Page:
The Cambodian government on Wednesday took a step back on a controversial law to regulate NGOs, with Prime Minister Hun Sen saying in a public speech he wanted the Ministry of Interior and local NGOs to continue discussions that would make the law “acceptable” to all.
The draft law has come under continued criticism from international and local NGOs, who say it will stymie their work and expose them to arbitrary legal measures if enacted.
But Hun Sen also made it clear that the draft law would not be dropped altogether.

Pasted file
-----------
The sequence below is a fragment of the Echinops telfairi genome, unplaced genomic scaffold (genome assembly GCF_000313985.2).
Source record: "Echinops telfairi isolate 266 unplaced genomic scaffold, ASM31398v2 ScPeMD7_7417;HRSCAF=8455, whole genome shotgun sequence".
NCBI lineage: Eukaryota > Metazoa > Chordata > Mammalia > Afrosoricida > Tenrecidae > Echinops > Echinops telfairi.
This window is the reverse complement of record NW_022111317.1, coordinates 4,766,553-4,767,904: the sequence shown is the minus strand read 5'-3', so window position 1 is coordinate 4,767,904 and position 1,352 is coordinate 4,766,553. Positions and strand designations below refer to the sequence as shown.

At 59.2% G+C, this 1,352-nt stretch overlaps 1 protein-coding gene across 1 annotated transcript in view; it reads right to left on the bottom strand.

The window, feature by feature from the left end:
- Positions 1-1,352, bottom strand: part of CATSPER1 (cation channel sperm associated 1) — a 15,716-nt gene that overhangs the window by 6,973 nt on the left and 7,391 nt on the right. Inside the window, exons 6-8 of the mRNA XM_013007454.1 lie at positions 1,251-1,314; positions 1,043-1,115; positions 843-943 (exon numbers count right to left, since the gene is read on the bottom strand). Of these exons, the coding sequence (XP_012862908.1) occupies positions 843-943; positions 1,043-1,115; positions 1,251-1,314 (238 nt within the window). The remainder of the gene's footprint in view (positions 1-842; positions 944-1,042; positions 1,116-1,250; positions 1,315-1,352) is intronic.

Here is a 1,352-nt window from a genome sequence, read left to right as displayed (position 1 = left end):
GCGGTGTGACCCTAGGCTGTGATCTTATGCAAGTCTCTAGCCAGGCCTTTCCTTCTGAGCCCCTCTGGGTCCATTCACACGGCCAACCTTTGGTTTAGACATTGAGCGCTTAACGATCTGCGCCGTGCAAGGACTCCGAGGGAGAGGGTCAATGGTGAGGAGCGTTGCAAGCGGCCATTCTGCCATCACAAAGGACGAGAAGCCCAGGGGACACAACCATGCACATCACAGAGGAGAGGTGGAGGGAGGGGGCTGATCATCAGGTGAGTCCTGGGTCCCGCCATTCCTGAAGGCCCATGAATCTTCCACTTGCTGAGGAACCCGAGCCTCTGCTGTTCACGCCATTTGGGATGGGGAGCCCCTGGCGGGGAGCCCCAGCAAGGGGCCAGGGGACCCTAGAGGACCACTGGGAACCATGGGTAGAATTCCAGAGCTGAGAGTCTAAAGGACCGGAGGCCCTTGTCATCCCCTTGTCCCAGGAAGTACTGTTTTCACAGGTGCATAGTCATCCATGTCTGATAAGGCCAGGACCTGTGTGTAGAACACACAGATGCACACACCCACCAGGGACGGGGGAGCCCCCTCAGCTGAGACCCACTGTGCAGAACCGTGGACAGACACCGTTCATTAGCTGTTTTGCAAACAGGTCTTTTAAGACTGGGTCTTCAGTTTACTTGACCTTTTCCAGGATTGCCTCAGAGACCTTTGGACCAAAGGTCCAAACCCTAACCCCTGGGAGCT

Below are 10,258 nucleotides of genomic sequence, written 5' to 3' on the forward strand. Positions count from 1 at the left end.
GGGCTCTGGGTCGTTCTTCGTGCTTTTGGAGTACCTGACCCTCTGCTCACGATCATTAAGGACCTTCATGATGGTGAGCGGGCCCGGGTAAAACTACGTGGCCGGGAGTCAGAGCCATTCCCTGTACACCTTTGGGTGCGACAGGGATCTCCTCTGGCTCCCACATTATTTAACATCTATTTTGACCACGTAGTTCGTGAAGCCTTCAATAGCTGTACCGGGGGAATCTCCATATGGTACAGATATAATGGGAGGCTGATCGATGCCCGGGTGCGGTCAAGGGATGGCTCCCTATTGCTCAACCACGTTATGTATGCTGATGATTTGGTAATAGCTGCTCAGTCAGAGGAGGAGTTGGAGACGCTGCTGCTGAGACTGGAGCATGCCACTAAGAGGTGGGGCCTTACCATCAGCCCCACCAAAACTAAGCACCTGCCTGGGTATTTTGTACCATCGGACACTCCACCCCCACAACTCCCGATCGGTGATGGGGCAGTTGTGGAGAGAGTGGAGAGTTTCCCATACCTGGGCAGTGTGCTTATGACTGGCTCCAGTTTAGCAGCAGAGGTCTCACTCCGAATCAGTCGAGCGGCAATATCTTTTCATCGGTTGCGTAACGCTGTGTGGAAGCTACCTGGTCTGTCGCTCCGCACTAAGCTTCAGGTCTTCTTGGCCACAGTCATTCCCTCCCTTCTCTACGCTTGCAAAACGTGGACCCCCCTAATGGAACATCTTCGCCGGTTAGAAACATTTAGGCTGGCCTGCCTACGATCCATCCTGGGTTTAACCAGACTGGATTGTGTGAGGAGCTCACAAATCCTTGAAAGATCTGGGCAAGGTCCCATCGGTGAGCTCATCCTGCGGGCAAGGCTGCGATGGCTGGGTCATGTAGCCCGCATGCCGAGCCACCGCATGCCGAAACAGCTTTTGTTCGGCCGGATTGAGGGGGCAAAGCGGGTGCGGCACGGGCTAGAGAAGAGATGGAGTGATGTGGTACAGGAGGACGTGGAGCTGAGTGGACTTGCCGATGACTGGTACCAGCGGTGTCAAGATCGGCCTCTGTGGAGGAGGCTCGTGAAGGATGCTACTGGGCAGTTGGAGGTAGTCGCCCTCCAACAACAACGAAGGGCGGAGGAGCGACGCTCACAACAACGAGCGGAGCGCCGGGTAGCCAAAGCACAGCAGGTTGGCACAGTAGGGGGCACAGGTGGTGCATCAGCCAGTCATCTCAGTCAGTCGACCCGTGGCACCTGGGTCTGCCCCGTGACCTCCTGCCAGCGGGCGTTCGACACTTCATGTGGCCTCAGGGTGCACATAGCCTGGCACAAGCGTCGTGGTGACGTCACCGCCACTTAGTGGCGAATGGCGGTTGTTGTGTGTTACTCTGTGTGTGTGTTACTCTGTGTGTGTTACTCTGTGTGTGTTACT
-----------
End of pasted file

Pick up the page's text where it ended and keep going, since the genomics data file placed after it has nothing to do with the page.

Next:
“If there is no agreement in 2012, it must wait until 2013,” he said at a graduation ceremony in Phnom Penh. “And if it is not until 2013, it will not die,” he said.
While some groups have said the law is altogether unnecessary, others have said it needs further revision to ensure that small associations can form, that registration not hamper the work of NGOs and that it not leave groups who dissent with government positions open to closure or other legal repercussions.
A US Embassy spokesman told VOA Khmer Wednesday the US has not changed its position on the draft law and that the government should “refrain from passing any new law that restricts rather than enhances the important role of civil society in Cambodia.”